Lake Louise Ski Resort Fined $2M For Cutting Endangered Trees

words :: Ben Osborne. 

An honest mistake—but a mistake nonetheless, Lake Louise Ski Resort in Alberta has been fined $2.1 million dollars for cutting down 38 whitebark pine trees in the Ptarmigan Ridge area of the resort. After a lengthy appeal, the fine was upheld, meaning the resort will be responsible to pay the amount in full.

The resort was charged under the Species At Risk Act as well as the Canada National Parks Act after a crew of six employees cut the trees down while doing work on the resort in 2013. The Whitebark Pine, declared an endangered species by the province of Alberta, is considered a keystone species, providing a vital food source and habitat for surrounding wildlife. The trees also play an important role in slope stabilization.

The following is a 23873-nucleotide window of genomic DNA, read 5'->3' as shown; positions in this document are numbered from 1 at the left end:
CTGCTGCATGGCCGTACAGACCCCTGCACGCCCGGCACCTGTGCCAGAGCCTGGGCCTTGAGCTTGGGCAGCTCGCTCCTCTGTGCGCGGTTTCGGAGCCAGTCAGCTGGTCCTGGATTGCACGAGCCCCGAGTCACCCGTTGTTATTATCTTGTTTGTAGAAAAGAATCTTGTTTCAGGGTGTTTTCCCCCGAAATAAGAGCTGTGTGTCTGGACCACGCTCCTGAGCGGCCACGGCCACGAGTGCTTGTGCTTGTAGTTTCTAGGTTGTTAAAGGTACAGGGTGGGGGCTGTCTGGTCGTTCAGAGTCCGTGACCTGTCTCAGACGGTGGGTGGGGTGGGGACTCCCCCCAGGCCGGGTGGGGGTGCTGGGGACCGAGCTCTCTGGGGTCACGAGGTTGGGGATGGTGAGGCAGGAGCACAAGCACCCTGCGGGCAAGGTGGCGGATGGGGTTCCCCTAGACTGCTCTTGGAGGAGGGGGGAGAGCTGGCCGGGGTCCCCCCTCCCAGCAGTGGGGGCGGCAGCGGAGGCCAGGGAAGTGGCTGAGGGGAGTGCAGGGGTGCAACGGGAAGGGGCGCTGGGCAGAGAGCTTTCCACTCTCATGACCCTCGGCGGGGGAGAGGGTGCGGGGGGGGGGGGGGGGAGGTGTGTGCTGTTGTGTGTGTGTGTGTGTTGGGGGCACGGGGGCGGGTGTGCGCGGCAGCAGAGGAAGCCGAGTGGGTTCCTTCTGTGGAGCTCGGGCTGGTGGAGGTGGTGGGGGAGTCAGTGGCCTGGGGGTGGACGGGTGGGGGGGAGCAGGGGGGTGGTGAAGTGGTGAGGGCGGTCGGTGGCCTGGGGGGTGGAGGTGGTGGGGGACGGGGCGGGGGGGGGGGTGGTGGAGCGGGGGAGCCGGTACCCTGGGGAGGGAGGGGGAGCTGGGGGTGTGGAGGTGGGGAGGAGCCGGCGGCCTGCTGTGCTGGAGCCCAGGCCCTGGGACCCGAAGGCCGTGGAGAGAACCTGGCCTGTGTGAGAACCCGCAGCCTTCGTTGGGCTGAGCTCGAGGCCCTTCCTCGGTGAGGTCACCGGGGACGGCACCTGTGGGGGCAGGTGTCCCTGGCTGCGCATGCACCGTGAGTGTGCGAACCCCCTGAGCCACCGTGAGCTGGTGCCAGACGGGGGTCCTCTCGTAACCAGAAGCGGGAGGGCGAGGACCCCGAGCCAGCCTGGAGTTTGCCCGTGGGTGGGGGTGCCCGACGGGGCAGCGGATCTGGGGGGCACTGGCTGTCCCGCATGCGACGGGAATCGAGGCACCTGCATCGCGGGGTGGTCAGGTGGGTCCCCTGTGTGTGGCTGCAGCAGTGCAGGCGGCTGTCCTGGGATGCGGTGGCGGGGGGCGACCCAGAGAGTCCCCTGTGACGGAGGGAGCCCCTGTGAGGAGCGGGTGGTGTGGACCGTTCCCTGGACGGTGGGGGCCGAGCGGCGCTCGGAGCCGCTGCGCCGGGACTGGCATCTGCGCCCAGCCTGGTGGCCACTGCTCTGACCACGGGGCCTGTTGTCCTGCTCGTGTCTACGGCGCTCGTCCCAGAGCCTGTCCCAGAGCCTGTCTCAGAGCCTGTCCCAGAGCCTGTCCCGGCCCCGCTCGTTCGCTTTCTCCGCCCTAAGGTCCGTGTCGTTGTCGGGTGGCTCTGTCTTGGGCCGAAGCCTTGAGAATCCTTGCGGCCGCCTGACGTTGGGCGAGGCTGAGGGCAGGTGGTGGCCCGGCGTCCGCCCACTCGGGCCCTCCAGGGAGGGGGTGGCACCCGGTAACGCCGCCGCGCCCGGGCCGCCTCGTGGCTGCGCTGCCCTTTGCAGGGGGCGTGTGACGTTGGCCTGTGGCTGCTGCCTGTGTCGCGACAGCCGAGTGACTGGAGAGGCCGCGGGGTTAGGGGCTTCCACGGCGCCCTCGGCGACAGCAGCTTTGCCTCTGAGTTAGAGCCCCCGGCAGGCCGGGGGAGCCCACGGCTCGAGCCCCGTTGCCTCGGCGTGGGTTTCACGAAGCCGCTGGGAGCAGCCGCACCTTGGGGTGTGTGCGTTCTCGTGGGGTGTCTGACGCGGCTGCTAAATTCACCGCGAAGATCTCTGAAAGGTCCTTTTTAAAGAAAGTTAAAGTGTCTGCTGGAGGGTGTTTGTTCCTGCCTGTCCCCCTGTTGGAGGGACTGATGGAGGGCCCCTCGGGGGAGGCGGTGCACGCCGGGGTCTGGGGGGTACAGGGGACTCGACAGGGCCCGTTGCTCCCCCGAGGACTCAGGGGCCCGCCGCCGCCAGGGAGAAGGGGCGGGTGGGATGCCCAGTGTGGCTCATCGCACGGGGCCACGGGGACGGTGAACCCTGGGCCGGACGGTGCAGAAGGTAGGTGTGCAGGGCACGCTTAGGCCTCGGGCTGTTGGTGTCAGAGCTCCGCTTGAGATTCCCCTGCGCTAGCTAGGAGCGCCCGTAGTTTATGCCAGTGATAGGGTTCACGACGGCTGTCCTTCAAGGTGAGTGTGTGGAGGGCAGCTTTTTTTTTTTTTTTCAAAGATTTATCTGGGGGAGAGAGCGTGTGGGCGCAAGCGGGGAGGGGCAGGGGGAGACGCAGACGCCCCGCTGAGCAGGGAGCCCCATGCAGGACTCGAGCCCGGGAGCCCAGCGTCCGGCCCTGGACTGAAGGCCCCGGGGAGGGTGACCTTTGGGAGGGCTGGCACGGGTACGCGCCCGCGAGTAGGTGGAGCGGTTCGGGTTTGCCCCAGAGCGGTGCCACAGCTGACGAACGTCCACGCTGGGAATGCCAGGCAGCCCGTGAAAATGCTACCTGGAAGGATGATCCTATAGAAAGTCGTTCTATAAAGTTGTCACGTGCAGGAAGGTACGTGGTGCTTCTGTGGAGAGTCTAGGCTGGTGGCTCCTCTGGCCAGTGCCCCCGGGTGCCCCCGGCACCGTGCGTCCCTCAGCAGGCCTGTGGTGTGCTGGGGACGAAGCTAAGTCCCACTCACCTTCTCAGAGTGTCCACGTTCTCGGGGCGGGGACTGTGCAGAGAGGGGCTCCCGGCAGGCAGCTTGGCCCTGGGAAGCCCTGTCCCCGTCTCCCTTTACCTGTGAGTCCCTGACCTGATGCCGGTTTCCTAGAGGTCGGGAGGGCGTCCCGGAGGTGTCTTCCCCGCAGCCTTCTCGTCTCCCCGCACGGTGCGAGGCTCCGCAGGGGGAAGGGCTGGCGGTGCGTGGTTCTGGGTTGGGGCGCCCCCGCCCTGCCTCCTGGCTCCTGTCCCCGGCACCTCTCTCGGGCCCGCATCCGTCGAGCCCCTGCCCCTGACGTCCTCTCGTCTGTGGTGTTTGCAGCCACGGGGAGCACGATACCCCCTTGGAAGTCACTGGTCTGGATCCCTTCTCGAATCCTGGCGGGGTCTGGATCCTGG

The species at risk, Whitebark Pine, or Pinus albicaulis.

While the fine might seem excessive, Justice Barbara Romaine, the judge deciding on the punishment, did not see it that way. Instead, she saw it as the resort failing to live up to their obligations, as she wrote that Lake Louise is “A mid-sized corporation operating in a national park that failed to train and inform employees” which, she believes led “to the destruction of a number of individuals of an endangered species whose extinction would have an impact throughout the subalpine ecosystem.”

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Lake Louise boasts world-class terrain—let’s hope it can sustain this hit, and have a positive effect on the environment from here on out.

It might be easy to think that the fine of 55,000 per tree is excessive, but it’s also difficult to measure the impact of taking away such an important species. Unfortunately, this had to happen to one of our favourite resorts, and we hope they can sustain the cost. If nothing else let this be a lesson to all resorts, brands, and companies to take care of what gives so much back to us—mother earth. —ML